Late Summer Evening

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Thanks to Vincent van Zalinge @vincentvanzalinge for making this photo available freely on Unsplash 🎁 https://unsplash.com/photos/CchPqypO8nE

The backyard has been a minefield of mud for the entire spring and summer months. The contractor we hired the end of April has used very excuse you can imagine as to why the work wasn’t complete.

As a teacher, I have heard many an excuse in my day as to why work wasn’t finished, why books weren’t brought to class, and why one child needed to insult another child. Often I have reminded students to simply stand tall and own their truth, even if they think they might “get in trouble” for it.

In my own life I have found that honest self reflection leads to growth.

Unfortunately, this contractor wasn’t interested in self reflection or growth. He was a poor communicator and gave excuses instead of owning his truth. Nearly four months later, he finally poured our patio. All the roots still aren’t trimmed around the edges of the patio, and the attention to finish details simply aren’t anywhere to be seen there, but we have a poured patio.

For now this is enough.

After the concrete patio was set, we hired these young men (with better communication skills, respect, and follow through than the older contractor) to build the gazebo kit we bought. They communicated clearly the dates they were available (all within the week’s time) and showed up right on time. When they finished there wasn’t so much as a scrap of paper lying about the yard. The job was finished above and beyond our expectations.
The work ethic and follow through of these young men restored my hope in builders.

Tonight Trace, Ev, and I sat out on the patio with our dear friend Jen, listening to the thrum of cicadas and watching the dragonflies dance in the evening sky.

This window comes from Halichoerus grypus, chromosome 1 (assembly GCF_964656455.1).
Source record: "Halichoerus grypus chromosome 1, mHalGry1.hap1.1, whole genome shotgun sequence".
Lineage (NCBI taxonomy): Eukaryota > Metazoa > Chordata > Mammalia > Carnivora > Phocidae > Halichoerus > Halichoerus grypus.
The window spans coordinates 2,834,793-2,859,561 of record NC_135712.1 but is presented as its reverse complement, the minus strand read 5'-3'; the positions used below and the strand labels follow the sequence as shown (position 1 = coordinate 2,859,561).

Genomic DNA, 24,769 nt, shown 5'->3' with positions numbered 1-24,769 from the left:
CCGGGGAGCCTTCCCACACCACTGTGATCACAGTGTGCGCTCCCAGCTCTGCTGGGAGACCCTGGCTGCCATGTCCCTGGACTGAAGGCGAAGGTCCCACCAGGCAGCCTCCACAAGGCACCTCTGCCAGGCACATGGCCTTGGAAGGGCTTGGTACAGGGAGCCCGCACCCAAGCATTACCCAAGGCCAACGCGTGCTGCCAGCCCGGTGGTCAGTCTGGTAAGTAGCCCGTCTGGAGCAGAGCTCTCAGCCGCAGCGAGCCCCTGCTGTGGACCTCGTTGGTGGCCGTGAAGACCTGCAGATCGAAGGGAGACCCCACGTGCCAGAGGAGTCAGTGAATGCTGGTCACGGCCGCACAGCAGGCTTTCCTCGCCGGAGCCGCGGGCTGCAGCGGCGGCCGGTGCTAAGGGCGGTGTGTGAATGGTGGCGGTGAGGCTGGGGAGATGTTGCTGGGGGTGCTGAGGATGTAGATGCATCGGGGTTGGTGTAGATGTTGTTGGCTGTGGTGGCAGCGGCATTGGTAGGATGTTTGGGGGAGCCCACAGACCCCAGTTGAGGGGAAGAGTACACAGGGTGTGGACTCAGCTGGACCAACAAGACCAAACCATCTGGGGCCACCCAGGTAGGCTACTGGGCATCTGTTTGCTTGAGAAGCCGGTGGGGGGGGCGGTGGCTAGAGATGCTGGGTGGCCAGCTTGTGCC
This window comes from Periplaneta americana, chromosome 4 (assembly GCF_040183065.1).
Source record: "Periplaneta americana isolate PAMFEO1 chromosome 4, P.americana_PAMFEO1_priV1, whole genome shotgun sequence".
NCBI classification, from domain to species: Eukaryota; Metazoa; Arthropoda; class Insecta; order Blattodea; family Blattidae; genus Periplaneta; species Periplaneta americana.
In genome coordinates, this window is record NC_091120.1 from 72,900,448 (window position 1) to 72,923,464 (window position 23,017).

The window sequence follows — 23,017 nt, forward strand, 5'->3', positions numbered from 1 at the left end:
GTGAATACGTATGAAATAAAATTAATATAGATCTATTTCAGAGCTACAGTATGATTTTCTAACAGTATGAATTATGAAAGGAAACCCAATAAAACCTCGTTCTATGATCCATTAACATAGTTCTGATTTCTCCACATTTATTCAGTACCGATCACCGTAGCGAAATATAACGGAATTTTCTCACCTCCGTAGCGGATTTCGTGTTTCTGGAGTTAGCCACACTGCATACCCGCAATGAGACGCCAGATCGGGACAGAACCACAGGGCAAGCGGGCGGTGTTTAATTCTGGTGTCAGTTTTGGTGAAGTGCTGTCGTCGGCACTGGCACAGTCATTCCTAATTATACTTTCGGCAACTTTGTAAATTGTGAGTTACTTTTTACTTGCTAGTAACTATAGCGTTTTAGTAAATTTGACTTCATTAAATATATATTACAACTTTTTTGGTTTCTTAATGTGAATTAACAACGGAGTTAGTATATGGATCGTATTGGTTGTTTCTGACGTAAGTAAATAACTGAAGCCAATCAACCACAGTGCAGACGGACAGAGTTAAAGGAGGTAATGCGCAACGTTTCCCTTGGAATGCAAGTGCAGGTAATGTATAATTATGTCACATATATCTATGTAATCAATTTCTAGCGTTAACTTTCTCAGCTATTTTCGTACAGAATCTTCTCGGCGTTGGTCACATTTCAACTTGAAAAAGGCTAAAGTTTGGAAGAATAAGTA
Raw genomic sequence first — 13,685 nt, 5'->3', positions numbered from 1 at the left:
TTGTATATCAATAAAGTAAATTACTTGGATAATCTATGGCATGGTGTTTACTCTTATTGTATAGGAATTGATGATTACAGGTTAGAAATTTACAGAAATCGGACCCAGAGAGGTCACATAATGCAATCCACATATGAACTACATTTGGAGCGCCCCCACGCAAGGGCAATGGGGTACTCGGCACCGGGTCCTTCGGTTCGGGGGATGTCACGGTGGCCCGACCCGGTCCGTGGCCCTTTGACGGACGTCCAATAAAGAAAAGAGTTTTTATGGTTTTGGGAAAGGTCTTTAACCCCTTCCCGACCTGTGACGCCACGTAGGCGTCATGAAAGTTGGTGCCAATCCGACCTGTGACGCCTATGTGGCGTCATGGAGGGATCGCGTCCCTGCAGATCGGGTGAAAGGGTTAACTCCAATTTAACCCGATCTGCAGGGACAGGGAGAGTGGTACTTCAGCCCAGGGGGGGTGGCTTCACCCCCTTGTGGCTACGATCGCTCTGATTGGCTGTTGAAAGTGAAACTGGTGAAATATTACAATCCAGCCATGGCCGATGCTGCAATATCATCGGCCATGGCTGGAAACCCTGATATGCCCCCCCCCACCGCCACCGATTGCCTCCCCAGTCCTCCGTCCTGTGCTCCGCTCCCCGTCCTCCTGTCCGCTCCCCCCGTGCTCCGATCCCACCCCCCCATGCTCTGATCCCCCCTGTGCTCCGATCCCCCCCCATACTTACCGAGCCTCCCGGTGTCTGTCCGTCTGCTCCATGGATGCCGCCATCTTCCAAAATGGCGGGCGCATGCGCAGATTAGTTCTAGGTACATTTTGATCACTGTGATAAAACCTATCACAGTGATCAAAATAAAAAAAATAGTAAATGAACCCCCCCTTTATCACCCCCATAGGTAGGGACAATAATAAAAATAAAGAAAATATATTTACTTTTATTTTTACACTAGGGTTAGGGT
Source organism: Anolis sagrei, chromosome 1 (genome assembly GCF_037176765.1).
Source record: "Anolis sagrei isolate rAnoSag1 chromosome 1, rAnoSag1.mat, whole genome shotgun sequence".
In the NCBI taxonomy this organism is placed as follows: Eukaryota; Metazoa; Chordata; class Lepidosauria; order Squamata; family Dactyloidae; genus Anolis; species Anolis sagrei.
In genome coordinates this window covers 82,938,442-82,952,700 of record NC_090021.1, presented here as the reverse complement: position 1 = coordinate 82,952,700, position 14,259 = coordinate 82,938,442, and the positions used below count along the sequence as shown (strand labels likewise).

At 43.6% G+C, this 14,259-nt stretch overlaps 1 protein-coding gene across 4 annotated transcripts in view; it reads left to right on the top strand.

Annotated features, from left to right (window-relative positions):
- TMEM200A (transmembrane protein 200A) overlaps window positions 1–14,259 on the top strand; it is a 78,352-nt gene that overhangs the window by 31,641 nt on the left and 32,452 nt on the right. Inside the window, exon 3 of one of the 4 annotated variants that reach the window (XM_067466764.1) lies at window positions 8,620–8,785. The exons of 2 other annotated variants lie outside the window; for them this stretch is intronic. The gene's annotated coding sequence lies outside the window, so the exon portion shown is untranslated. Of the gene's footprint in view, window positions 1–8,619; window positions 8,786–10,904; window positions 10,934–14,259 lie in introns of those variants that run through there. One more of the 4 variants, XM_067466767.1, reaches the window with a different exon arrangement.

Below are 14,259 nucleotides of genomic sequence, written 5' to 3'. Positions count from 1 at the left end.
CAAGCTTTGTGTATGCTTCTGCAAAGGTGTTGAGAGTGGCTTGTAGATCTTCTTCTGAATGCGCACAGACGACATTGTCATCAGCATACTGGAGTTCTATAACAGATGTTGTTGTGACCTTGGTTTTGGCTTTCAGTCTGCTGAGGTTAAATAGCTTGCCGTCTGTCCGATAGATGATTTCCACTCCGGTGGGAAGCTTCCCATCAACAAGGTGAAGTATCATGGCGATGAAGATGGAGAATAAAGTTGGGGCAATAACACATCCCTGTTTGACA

Peaceful rest is what Jen called it, and I quite agree.

In those moments, I rediscovered my muse; it was the magic of the late summer garden at sunset.

Late Summer

Swarming dragonflies,
honking geese heading south—
they left me wondering how
the summer waned into fall
without word or warning.
All I did was blink.

—Carla Jeanne Picklo Jordan

Vacation

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Photo by Evgenia Stergioula on Unsplash

The hardest thing about vacation is the preparation. We are trying desperately to get away for our first family trip since last August. That middle of pandemic trip where a fluke fire consumed our truck, camper, and Evan’s bike in a single night.

We were awakened from a deep sleep to a neighbor banging frantically on the doors, walls, and windows of our camper. When we opened the door, the wall of orange flames threw us backward with their heat.

“Get out! Get out! The gas tank might blow!”

Those terrifying words shocked us in to action. We had to wake Ev and get the dogs, before running as far away as we could from the camper.

The whole experience left us shell shocked and bereft of vehicle and camper.

So you can imagine how the memory of that night one year ago drags on us as we pack to leave on our first camping trip since the fire.